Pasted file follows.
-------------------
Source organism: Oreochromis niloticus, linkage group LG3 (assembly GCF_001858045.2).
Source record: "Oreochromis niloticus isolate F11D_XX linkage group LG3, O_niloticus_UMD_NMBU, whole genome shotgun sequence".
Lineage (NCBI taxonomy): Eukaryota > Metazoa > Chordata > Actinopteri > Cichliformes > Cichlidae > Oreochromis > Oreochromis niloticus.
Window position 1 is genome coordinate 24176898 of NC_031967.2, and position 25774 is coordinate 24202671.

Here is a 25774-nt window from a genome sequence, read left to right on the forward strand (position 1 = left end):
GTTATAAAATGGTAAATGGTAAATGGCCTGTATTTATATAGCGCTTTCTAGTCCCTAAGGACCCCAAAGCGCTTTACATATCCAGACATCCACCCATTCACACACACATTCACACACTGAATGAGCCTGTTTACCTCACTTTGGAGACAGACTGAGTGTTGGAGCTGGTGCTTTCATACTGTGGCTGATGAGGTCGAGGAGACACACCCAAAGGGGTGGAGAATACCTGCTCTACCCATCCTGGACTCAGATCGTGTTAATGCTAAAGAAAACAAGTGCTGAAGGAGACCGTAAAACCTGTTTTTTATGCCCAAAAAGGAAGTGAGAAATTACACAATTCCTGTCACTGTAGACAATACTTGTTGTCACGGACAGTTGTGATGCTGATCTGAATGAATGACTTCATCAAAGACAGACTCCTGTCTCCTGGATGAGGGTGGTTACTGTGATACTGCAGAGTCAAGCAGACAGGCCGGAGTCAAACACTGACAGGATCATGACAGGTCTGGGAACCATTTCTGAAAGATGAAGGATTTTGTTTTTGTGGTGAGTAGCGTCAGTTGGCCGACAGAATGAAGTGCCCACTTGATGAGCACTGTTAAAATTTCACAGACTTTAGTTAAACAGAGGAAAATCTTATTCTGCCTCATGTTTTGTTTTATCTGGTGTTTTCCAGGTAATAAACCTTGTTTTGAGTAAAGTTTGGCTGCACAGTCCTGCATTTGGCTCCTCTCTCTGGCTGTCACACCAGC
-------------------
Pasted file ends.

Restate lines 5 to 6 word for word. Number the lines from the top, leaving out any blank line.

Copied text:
Here is a 25774-nt window from a genome sequence, read left to right on the forward strand (position 1 = left end):
GTTATAAAATGGTAAATGGTAAATGGCCTGTATTTATATAGCGCTTTCTAGTCCCTAAGGACCCCAAAGCGCTTTACATATCCAGACATCCACCCATTCACACACACATTCACACACTGAATGAGCCTGTTTACCTCACTTTGGAGACAGACTGAGTGTTGGAGCTGGTGCTTTCATACTGTGGCTGATGAGGTCGAGGAGACACACCCAAAGGGGTGGAGAATACCTGCTCTACCCATCCTGGACTCAGATCGTGTTAATGCTAAAGAAAACAAGTGCTGAAGGAGACCGTAAAACCTGTTTTTTATGCCCAAAAAGGAAGTGAGAAATTACACAATTCCTGTCACTGTAGACAATACTTGTTGTCACGGACAGTTGTGATGCTGATCTGAATGAATGACTTCATCAAAGACAGACTCCTGTCTCCTGGATGAGGGTGGTTACTGTGATACTGCAGAGTCAAGCAGACAGGCCGGAGTCAAACACTGACAGGATCATGACAGGTCTGGGAACCATTTCTGAAAGATGAAGGATTTTGTTTTTGTGGTGAGTAGCGTCAGTTGGCCGACAGAATGAAGTGCCCACTTGATGAGCACTGTTAAAATTTCACAGACTTTAGTTAAACAGAGGAAAATCTTATTCTGCCTCATGTTTTGTTTTATCTGGTGTTTTCCAGGTAATAAACCTTGTTTTGAGTAAAGTTTGGCTGCACAGTCCTGCATTTGGCTCCTCTCTCTGGCTGTCACACCAGC